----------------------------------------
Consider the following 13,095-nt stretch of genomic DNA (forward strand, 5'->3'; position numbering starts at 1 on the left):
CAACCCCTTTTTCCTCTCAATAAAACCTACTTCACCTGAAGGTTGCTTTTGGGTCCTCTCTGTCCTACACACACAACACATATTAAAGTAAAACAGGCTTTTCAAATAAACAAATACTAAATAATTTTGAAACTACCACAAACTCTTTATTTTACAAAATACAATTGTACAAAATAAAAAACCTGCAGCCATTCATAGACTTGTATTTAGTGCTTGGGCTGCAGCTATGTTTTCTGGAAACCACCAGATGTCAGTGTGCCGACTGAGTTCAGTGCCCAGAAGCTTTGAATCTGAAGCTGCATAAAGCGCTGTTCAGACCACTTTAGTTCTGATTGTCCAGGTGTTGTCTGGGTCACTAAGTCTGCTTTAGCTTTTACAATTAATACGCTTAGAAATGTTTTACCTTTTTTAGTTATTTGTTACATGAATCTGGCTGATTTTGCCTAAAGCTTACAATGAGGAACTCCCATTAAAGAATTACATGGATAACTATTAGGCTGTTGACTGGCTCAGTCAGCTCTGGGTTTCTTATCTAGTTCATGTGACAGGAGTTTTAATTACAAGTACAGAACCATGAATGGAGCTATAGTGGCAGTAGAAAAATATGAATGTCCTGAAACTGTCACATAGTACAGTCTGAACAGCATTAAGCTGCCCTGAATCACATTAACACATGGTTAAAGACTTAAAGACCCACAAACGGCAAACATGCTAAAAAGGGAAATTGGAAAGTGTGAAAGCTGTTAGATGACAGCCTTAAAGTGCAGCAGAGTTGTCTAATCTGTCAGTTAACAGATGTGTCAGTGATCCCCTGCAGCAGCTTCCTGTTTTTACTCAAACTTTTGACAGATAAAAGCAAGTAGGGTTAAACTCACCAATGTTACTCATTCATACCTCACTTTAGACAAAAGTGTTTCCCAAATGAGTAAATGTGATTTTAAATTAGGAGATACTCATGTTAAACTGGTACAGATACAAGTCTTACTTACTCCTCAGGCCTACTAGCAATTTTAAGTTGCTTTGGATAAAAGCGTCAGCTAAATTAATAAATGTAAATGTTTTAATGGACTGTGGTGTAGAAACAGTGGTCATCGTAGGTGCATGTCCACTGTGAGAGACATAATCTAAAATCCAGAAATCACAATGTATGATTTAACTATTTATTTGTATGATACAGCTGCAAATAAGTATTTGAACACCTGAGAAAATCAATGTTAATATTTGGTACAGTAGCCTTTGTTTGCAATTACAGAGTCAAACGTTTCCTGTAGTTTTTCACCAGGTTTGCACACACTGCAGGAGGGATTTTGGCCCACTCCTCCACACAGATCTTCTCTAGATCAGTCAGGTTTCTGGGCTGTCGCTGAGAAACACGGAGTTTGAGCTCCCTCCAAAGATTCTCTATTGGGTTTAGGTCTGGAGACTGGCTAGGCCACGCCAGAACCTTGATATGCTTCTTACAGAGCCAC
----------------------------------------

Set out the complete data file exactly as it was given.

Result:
Consider the following 13,095-nt stretch of genomic DNA (forward strand, 5'->3'; position numbering starts at 1 on the left):
CAACCCCTTTTTCCTCTCAATAAAACCTACTTCACCTGAAGGTTGCTTTTGGGTCCTCTCTGTCCTACACACACAACACATATTAAAGTAAAACAGGCTTTTCAAATAAACAAATACTAAATAATTTTGAAACTACCACAAACTCTTTATTTTACAAAATACAATTGTACAAAATAAAAAACCTGCAGCCATTCATAGACTTGTATTTAGTGCTTGGGCTGCAGCTATGTTTTCTGGAAACCACCAGATGTCAGTGTGCCGACTGAGTTCAGTGCCCAGAAGCTTTGAATCTGAAGCTGCATAAAGCGCTGTTCAGACCACTTTAGTTCTGATTGTCCAGGTGTTGTCTGGGTCACTAAGTCTGCTTTAGCTTTTACAATTAATACGCTTAGAAATGTTTTACCTTTTTTAGTTATTTGTTACATGAATCTGGCTGATTTTGCCTAAAGCTTACAATGAGGAACTCCCATTAAAGAATTACATGGATAACTATTAGGCTGTTGACTGGCTCAGTCAGCTCTGGGTTTCTTATCTAGTTCATGTGACAGGAGTTTTAATTACAAGTACAGAACCATGAATGGAGCTATAGTGGCAGTAGAAAAATATGAATGTCCTGAAACTGTCACATAGTACAGTCTGAACAGCATTAAGCTGCCCTGAATCACATTAACACATGGTTAAAGACTTAAAGACCCACAAACGGCAAACATGCTAAAAAGGGAAATTGGAAAGTGTGAAAGCTGTTAGATGACAGCCTTAAAGTGCAGCAGAGTTGTCTAATCTGTCAGTTAACAGATGTGTCAGTGATCCCCTGCAGCAGCTTCCTGTTTTTACTCAAACTTTTGACAGATAAAAGCAAGTAGGGTTAAACTCACCAATGTTACTCATTCATACCTCACTTTAGACAAAAGTGTTTCCCAAATGAGTAAATGTGATTTTAAATTAGGAGATACTCATGTTAAACTGGTACAGATACAAGTCTTACTTACTCCTCAGGCCTACTAGCAATTTTAAGTTGCTTTGGATAAAAGCGTCAGCTAAATTAATAAATGTAAATGTTTTAATGGACTGTGGTGTAGAAACAGTGGTCATCGTAGGTGCATGTCCACTGTGAGAGACATAATCTAAAATCCAGAAATCACAATGTATGATTTAACTATTTATTTGTATGATACAGCTGCAAATAAGTATTTGAACACCTGAGAAAATCAATGTTAATATTTGGTACAGTAGCCTTTGTTTGCAATTACAGAGTCAAACGTTTCCTGTAGTTTTTCACCAGGTTTGCACACACTGCAGGAGGGATTTTGGCCCACTCCTCCACACAGATCTTCTCTAGATCAGTCAGGTTTCTGGGCTGTCGCTGAGAAACACGGAGTTTGAGCTCCCTCCAAAGATTCTCTATTGGGTTTAGGTCTGGAGACTGGCTAGGCCACGCCAGAACCTTGATATGCTTCTTACAGAGCCAC